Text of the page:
A Castle and a Stone
For Archie Girvan, late of Nanaimo, BC
Penkill Castle the Replica and the Real
Archie’s Gifts-A Castle and a Stone
Archie’s Girvan’s demise was hardly unexpected. His gaunt, stretched figure, his melancholic demeanor and chain smoking habit, as well as his age, seemed to suggest that his tenure in the many and diverse lands of the living was insecure. Nor was his passing a personal tragedy, I barely knew the man.
My first contact with Archie was a phone call, out of the blue, that I received a decade ago. The caller, identifying himself as Archie Girvan, was overjoyed to find two other Girvan families in the local telephone directory. The caller was convinced that we were related, pointing out that our common name betrayed an inevitable conclusion: our family origins were the coastal town Girvan, in South Ayrshire, Scotland.
Over the short period of my relationship with Archie, a mere 3 years, my somewhat cynical take on the notion of ancestry, “what’s in a name?” was not enough to deter Archie’s enthusiasm for the town of Girvan and the region of Ayrshire. He had collected materials about that part of Scotland: brochures, maps, general trivia from a variety of sources. Archie had no one with whom to share his passion for genealogy. His wife, a full-blooded Aboriginal, was profoundly deaf and his Aboriginal children had no interest in their father’s research into the European part of his ancestry. Consequently, when Archie found another Girvan within reach, he determined that I would be the repository of his enthusiasm. Archie would phone a couple of times per week, frequently late in the evening and would recapitulate, in great detail, the research that he had done since he discovered his interest in genealogy. He would tell of the contacts that he had recently made with employees in an office at Maybole -if my memory serves me- an office that stored the records for vital statistics in the region of South Ayrshire.
At first, as my part of the telephone dialogue initiated by Archie, I was somewhat complicit, sharing the fact that John Girvan, an uncle of mine, had also been smitten by the genealogical bug and had undertaken extensive research into our family origins in the South Ayr Region. John had even traveled from Kingston, Jamaica to Girvan, Scotland before his death as part of that research. In fact, I had participated in a project with Gloria Akin (nee Girvan) to do something with the data that John Girvan had collected. The result of this collaboration was a document which I named with typical tongue-in-cheek hyperbole “Girvanopedia.” This simple, home made publication contains short biographies, written by Gloria, of those of our European ancestors for whom there was sufficient documented information from John Girvan’s research. Of course Archie was delighted to hear that story and to find in John Girvan, a kindred spirit as well as possible kinfolk. Over time, however, I was unable to sustain his single minded focus on Girvan, the place, and tried to distance myself from his passion. When I emphasized that my own roots are more properly Caribbean than Scottish, Archie countered that his heritage was predominantly Aboriginal but he still celebrated his links to Scotland.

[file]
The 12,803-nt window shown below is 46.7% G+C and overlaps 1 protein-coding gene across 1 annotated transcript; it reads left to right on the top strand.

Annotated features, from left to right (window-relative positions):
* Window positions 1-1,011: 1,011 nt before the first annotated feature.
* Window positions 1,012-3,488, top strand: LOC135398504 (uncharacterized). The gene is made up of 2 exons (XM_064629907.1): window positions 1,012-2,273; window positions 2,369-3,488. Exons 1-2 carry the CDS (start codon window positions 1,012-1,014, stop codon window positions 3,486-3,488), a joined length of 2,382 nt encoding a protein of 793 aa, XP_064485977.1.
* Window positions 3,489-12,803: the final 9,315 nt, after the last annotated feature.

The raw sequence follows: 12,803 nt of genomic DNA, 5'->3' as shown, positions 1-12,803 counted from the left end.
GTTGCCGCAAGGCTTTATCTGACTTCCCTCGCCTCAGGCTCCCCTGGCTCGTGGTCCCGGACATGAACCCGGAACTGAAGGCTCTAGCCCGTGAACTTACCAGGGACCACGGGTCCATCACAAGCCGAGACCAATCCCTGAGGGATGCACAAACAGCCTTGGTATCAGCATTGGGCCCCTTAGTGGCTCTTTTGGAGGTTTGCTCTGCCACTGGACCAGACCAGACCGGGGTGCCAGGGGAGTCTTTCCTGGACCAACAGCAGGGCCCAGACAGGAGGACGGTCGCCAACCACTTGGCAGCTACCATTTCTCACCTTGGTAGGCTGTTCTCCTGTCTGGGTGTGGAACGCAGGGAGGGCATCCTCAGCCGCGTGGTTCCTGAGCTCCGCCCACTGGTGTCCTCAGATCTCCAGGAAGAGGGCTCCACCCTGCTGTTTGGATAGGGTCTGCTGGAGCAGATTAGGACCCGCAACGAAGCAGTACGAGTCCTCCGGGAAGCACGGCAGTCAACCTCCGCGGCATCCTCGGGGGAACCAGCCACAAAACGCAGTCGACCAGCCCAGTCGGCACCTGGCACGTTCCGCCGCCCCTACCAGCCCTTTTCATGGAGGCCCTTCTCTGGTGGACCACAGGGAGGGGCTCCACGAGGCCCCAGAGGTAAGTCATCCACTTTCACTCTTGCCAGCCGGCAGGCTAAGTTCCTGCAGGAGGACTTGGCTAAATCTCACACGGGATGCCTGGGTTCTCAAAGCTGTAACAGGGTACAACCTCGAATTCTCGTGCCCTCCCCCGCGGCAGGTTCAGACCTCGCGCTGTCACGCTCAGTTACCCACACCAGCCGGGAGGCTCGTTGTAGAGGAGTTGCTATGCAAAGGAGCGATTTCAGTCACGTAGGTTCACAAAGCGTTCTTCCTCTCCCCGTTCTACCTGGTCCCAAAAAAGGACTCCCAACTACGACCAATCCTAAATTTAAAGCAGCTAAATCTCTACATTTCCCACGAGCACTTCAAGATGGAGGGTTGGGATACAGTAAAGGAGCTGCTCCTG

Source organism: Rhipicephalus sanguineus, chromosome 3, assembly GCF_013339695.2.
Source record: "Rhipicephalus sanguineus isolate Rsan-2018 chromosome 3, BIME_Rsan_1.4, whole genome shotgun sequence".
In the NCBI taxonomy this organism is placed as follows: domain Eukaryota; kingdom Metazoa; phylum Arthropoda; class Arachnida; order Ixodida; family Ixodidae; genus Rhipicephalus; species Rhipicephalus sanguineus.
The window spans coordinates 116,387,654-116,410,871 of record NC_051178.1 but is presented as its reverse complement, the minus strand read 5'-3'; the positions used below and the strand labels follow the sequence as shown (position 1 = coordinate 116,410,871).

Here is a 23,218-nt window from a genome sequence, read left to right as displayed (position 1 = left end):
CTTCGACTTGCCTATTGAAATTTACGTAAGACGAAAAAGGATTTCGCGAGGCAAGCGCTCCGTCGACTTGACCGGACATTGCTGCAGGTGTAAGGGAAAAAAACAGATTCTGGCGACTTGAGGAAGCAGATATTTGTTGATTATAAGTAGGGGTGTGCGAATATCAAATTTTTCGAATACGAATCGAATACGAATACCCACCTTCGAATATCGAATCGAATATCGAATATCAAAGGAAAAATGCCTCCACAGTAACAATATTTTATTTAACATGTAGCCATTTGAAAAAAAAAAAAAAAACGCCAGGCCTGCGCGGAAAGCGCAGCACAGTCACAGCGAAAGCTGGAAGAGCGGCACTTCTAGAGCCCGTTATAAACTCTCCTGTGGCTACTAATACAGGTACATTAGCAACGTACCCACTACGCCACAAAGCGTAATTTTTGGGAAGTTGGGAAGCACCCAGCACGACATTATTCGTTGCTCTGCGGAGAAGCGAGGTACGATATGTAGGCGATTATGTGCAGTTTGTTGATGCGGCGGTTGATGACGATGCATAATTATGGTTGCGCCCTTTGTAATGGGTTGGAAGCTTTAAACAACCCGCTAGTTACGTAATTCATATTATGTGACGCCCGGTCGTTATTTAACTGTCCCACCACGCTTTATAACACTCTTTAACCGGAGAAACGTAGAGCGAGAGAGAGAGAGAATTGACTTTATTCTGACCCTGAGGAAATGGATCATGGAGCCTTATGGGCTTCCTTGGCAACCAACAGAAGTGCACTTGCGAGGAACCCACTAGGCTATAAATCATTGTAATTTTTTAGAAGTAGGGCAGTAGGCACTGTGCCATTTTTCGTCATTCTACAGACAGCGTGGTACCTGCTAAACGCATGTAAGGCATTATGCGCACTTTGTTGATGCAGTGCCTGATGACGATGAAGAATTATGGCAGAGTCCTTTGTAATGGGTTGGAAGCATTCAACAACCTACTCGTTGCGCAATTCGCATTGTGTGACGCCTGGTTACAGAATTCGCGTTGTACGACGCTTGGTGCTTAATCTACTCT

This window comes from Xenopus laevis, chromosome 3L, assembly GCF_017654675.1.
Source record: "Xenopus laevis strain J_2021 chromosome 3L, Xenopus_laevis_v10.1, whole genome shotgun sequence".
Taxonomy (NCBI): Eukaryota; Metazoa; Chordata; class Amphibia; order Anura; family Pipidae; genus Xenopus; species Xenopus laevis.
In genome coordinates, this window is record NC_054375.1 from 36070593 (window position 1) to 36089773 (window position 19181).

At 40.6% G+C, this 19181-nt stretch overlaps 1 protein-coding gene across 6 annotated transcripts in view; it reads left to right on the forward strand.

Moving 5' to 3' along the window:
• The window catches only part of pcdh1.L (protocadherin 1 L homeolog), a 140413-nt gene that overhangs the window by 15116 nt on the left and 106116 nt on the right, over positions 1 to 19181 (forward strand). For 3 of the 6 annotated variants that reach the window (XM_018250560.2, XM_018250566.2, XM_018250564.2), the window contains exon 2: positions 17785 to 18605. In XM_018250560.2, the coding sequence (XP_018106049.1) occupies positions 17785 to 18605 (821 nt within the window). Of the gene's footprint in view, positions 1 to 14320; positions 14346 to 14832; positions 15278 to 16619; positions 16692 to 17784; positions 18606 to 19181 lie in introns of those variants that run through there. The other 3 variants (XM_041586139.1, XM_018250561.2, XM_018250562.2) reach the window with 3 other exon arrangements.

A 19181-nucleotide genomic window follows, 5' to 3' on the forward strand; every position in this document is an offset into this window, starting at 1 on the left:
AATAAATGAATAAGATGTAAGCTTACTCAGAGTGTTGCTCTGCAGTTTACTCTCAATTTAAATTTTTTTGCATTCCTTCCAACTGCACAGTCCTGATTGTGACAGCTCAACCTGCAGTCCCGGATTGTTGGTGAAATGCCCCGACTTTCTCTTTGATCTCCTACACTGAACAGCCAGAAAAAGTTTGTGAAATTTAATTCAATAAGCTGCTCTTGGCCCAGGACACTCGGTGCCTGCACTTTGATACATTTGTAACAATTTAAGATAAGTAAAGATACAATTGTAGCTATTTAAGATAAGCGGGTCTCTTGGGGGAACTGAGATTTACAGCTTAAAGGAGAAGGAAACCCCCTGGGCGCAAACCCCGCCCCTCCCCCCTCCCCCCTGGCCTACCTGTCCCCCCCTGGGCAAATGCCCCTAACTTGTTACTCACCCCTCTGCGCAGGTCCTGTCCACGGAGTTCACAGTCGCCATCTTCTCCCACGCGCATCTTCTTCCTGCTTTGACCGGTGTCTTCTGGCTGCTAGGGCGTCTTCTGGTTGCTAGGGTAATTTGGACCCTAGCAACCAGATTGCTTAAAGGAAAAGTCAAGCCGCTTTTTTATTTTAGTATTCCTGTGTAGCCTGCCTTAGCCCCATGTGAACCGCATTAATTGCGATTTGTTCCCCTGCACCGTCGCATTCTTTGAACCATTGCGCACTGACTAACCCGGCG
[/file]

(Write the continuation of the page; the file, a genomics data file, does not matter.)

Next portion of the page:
Shortly before his death, Archie invited us to his home. He had been contemplating moving from his apartment in Nanaimo, B.C. His living quarters had been greatly reduced by the many objects that he had been hoarding among which were flags, pennants, maps, and general trivia of the plastic kind that souvenir stands import from China; things that he had collected about South Ayrshire. To facilitate the move, he was giving away some of the objects which impeded movement in the small front room and hallway of his duplex.
At the end of the meal and before we left, Archie presented me with 2 objects: the first, a replica of Penkill Castle (see photo of replica above and check the link of Penkill, the real castle). The second token that Archie’s left with us for safekeeping was a flat stone worn smooth over the passage of time by water’s gentle but frequently tenacious and always persistent embrace; the kind of stone that one would see on any rocky beach or at the bottom of any river, perhaps even the river Invergarvan for which the town of Girvan was named. Archie took care to explain that poverty had obliged his parents to find a way other than the accepted diamond inlaid in gold to express the promise of their durable commitment to each other. I protested to the gifts, suggesting that both articles belonged to his wife and his family as part of his legacy but he insisted that his family did not understand the deeper meaning of those objects. Besides, they all thought that he was crazy at the display of pride for the town and his allegiance to forbears who may have rejected his claim to fraternity in the clan Kennedy, citing his Aboriginal half heritage as a limitation to that claim. I left Archie, accepting to keep the gifts rather than have his relatives throw them away. Archie was happy to leave them in our care. He died shortly after.
I must confess that the passage of a decade since I accepted these gifts has added immeasurably to their value. Penkill Castle, the real one situated a few miles from Girvan, Scotland does not compare to the gift of Penkill Castle, the replica: a poor man’s legacy to his name. Penkill Castle, the replica, remains a display on a window shelf in the sunroom of our Vancouver Island residence; Archie Girvan remains its undisputed Laird, his basso profundo voice powered by vocal chords stained dark brown from decades of unfiltered Players cigarettes still resonates… rebounds… echoing… grumbling cantankerously among thick, stone walls in his castle. We see him every day.